mong other things, virtual machines are great for doing demos of software. But when a demo requires a TCP/IP connection and a network isn't available, you must make adjustments. When performing a demo at a client site, for instance, the client likely won't allow you to access their wired or wireless networks. With no physical network available, the host's network adapter lacks a TCP/IP stack and it simply won't function, as this IPCONFIG shows:
Windows IP Configuration
Ethernet adapter Local Area Connection:
Media State . . . . . . . . . . . : Media disconnected
Although public Wi-Fi hotspots and even some airplanes provide a network connection for a price, in many cases you don't need to pay for a connection to the Net. You just need a working TCP/IP stack to enable communication between your host and your virtual machine(s). Enter loopback adapters.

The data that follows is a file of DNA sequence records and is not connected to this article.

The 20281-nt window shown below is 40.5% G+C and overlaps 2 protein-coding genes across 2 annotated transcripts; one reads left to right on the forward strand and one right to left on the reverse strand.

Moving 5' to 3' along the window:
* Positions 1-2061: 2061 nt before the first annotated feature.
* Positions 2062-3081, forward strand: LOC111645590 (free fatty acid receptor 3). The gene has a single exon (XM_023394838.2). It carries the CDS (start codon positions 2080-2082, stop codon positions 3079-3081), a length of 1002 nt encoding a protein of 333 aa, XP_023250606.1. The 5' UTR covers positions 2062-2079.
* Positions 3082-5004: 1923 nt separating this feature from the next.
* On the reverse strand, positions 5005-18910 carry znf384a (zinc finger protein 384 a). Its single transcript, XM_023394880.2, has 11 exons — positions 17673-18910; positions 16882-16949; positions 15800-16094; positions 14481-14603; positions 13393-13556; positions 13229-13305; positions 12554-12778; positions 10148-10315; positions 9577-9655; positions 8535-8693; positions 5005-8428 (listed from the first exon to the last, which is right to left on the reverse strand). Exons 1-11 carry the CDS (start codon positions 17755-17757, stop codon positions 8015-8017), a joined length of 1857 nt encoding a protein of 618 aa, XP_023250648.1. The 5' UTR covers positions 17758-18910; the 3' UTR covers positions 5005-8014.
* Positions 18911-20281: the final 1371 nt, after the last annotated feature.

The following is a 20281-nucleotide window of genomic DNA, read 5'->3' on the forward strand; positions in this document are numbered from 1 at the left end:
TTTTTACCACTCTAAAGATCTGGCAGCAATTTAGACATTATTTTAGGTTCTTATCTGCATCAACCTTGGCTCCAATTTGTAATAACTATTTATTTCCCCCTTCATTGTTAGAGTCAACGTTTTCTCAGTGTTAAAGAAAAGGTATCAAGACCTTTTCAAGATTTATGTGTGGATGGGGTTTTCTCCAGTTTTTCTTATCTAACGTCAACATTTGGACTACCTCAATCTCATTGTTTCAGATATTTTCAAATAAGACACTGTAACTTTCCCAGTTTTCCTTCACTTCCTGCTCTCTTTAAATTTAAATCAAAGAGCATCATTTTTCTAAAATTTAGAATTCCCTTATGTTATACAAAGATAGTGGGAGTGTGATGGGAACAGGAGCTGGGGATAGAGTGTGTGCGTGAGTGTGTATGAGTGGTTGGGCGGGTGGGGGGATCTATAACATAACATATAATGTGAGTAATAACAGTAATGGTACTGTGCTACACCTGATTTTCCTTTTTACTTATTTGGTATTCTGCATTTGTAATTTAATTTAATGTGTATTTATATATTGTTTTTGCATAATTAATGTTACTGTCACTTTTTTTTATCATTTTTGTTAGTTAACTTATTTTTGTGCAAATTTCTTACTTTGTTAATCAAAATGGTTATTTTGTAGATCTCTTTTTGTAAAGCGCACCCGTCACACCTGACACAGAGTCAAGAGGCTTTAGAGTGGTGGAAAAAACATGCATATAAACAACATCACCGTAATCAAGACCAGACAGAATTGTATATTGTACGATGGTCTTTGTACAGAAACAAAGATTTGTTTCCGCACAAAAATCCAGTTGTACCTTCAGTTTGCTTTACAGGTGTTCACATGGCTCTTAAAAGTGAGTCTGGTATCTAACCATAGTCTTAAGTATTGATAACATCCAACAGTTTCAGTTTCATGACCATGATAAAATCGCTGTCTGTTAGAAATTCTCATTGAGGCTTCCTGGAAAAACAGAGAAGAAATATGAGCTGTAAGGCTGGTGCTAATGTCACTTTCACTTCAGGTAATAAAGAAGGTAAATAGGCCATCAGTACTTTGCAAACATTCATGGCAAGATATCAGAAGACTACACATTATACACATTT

Loopback adapters, in both software and hardware, enable a disconnected machine to have a working TCP/IP stack. Software loopback adapters can provide special functionality when a network is not available and also when one is. Hardware loopback adapters, though often overlooked, offer convenience by offering loopback functionality without requiring you to reconfigure settings like a software loopback adapter does. A hardware adapter literally is plug and play. This article introduces both technologies and explains how and when to use them.
As a primer, here are definitions for the virtual machine terminology you will encounter in this article:
- A host is the physical machine on which Virtual PC or Virtual Server (or similar products such as Zen, Parallels, and VMware) is installed.
- A guest is a virtual machine running inside Virtual PC or Virtual Server.